The First: Cafe Allegro

Cafe Allegro

“Begin at the beginning, and then go on until you come to the end”
-Lewis Carroll, from Alice in Wonderland

You might expect that the first stop for Seattle’s coffee shops would be Starbucks. It is emblematic of Seattle coffee culture, but it is not actually Seattle’s first coffee shop. There is a place that pre-dates the famous Starbucks coffeehouse, and even helped shaped what that chain later became.

Dave Olsen opened Café Allegro in 1975, the first espresso bar in Seattle. Tucked in an alley by the University of Washington, the ivy-covered building had at one time been a mortuary. In the early days an espresso was $.35, and a mocha was $.75. Allegro purchased espresso beans from Starbucks, which at that time was just a bean roaster and retailer.

When Starbucks decided to create espresso bars, they hired Dave Olsen to help develop Il Giornale’s. This Italian themed espresso bar had Italian menus, barista’s wearing bowties, and played opera.  This experiment later became the Starbucks that we know. Obviously there is more to that story, but that is for another post.

Now Café Allegro is trying to start in-house coffee roasting. The second floor will be the new home of the operation. Their website has a link to their Kickstarter page where you can donate to the project and see pictures of the space’s transformation, and the vintage Probat roaster that will soon call it home.

The freshly roasted beans will be used for their mostly simple menu of espresso drinks.  Allegro also offers loose-leaf tea, soda, and lemonade. A small army of Torino syrups stand by for flavored latte’s and mochas, if requested. I made use of these reserves for a Hazelnut latte. The Barista said Americanos and lattes were their most popular drinks, but I still like my coffee on the sweet side. They also offer a selection of pastries and sandwiches. The Marionberry scone is the only one I can vouch for. I’ve had it twice, and it is delicious.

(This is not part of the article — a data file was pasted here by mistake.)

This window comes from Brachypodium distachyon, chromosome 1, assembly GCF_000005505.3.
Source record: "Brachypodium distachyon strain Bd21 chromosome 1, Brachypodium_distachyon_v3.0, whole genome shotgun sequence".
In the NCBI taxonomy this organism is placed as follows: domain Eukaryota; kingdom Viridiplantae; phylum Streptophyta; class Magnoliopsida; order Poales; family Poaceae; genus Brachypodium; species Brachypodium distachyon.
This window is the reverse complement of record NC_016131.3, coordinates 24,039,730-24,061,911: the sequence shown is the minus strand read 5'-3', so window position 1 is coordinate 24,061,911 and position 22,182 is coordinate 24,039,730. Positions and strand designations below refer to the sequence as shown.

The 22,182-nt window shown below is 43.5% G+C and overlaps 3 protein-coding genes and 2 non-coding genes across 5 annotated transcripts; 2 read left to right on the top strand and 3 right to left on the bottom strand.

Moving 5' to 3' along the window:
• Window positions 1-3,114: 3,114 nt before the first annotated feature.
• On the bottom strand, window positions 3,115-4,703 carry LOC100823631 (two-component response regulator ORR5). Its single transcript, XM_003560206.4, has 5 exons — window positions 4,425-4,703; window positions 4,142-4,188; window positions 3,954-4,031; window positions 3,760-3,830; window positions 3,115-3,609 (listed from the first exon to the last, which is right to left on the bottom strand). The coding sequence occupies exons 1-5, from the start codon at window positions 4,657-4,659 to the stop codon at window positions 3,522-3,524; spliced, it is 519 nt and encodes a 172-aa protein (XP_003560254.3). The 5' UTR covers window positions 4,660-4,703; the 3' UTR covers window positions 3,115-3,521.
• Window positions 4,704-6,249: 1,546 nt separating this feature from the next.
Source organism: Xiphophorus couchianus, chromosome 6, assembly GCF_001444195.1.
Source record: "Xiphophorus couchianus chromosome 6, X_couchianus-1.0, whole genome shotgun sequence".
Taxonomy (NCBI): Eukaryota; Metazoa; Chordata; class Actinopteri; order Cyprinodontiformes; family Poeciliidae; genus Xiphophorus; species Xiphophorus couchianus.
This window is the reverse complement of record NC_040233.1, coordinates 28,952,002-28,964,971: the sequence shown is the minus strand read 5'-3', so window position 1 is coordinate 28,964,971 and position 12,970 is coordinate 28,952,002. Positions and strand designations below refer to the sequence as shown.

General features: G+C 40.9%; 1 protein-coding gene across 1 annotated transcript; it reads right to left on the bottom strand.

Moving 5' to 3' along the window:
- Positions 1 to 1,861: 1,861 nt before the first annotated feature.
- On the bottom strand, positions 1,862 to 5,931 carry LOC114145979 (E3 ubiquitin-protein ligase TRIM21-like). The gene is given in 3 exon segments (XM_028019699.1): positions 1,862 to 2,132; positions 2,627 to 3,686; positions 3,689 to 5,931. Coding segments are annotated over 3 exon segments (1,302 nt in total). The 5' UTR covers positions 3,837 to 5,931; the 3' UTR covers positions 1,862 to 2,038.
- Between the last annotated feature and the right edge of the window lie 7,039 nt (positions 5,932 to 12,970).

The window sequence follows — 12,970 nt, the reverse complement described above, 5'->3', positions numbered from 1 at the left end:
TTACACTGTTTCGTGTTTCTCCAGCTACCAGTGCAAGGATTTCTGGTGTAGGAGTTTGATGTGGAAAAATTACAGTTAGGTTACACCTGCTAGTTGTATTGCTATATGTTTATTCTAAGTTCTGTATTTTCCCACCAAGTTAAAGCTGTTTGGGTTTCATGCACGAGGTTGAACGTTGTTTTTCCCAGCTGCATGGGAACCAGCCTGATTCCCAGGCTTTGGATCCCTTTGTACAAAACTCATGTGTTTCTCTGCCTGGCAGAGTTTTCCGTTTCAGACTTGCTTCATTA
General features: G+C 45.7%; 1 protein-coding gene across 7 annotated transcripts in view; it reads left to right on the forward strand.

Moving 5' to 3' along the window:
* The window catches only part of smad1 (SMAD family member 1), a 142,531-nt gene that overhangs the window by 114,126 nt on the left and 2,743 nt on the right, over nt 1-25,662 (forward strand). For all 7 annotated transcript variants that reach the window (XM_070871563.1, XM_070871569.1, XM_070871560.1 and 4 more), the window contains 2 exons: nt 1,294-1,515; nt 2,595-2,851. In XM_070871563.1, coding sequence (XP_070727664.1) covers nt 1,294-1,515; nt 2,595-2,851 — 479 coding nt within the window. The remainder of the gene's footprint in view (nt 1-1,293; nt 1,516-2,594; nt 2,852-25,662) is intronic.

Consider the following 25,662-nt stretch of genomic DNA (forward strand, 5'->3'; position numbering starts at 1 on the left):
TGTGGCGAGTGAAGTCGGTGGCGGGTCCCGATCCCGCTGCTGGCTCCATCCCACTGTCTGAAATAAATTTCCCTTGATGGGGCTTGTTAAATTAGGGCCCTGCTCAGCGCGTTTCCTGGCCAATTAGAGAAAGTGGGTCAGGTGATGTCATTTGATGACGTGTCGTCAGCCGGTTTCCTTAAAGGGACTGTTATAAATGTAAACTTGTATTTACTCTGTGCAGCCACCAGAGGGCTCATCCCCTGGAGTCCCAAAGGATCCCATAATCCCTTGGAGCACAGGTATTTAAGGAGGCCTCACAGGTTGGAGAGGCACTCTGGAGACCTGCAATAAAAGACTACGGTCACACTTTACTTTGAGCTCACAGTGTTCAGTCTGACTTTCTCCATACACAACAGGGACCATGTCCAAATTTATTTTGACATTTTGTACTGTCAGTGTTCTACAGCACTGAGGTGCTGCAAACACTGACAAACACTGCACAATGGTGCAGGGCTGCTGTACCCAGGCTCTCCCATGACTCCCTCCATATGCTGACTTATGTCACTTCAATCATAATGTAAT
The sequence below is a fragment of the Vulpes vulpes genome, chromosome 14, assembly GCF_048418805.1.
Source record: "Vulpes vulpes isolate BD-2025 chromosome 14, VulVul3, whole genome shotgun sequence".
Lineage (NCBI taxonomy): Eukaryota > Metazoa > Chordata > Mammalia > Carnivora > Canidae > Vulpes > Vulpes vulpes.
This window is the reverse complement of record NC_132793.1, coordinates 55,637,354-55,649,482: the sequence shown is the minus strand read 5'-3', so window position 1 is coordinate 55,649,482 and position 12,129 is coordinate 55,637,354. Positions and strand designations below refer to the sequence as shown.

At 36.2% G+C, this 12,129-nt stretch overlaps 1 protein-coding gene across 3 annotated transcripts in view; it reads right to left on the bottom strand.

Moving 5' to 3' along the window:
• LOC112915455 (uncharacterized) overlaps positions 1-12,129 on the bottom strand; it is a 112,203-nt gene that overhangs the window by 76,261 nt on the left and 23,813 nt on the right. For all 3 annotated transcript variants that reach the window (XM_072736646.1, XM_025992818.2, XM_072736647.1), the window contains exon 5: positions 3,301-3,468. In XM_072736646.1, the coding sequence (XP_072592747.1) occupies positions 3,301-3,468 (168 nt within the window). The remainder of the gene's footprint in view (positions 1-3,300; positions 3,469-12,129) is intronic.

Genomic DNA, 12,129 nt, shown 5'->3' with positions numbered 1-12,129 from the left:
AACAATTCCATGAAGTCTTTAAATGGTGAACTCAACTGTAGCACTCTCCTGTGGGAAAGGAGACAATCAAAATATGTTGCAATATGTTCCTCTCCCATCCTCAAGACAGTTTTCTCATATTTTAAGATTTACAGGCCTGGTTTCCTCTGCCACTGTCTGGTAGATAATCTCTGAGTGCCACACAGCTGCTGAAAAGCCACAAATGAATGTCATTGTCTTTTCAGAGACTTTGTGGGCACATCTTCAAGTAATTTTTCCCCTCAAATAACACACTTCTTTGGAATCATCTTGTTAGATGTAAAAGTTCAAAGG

Their space looks deceptively small, until you see a little doorway that leads to another room with more seating. Rotating art adorns the walls. Underneath glass tabletops are comics, drawings, and quotes. Allegro is often filled with people studiously typing away at their laptops making use of the free wifi.

This bustling café used to be a last stop for Seattle’s recently departed. Instead of preparing the dead for burial, it is now bringing the dead to life: caffeinating sleep-deprived college students, harried professors, and other patrons who find the doorway hidden in the alley between Magnus books and Mod Pizza.

If you have any stories of your experiences at Cafe Allegro, please post them below. I will be blogging next about coffee, community, and Bustle Caffe in Queen Anne.

-Hannah

—————————————————–

Café Allegro
4214 University Way NE
Seattle, WA 98105
http://seattleallegro.com

Hours:
Monday-Friday 6:30am-10pm
Saturday 7:30am-10pm
Sunday 8am-10pm

sources:
http://community.seattletimes.nwsource.com/archive/?date=20000510&slug=4020195

http://www.seattlemag.com/article/seattle-coffee-guide-evolution-coffee

http://seattleallegro.com/

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6 thoughts on “The First: Cafe Allegro

    • They actually mention it on their website. The building was few other things at different times, but that was definitely the most memorable.

  1. Cafe Allegro was my favorite coffee shop when I was in college. It’s way better than the Tully’s garbage they sell on campus, and the atmosphere was awesome.

    • They do have a great atmosphere. It is hard not to like a place that feels like a secret hidden in that alleyway.

  2. I sat a few feet down from where that man in the photo is sitting a few days after my Mom died on Pearl Harbor Day in 2006. She was born on Memorial Day in 1921. The Lord sent three sparrows to walk around by my feet and even to jump up on the bench next to me to comfort me…I could only sit there holding a latte and look down at the pavement or directly ahead at the cars parked in my grief. The birds that day were a true comfort to me. Thanks for writing about this spot. And now I am crying.

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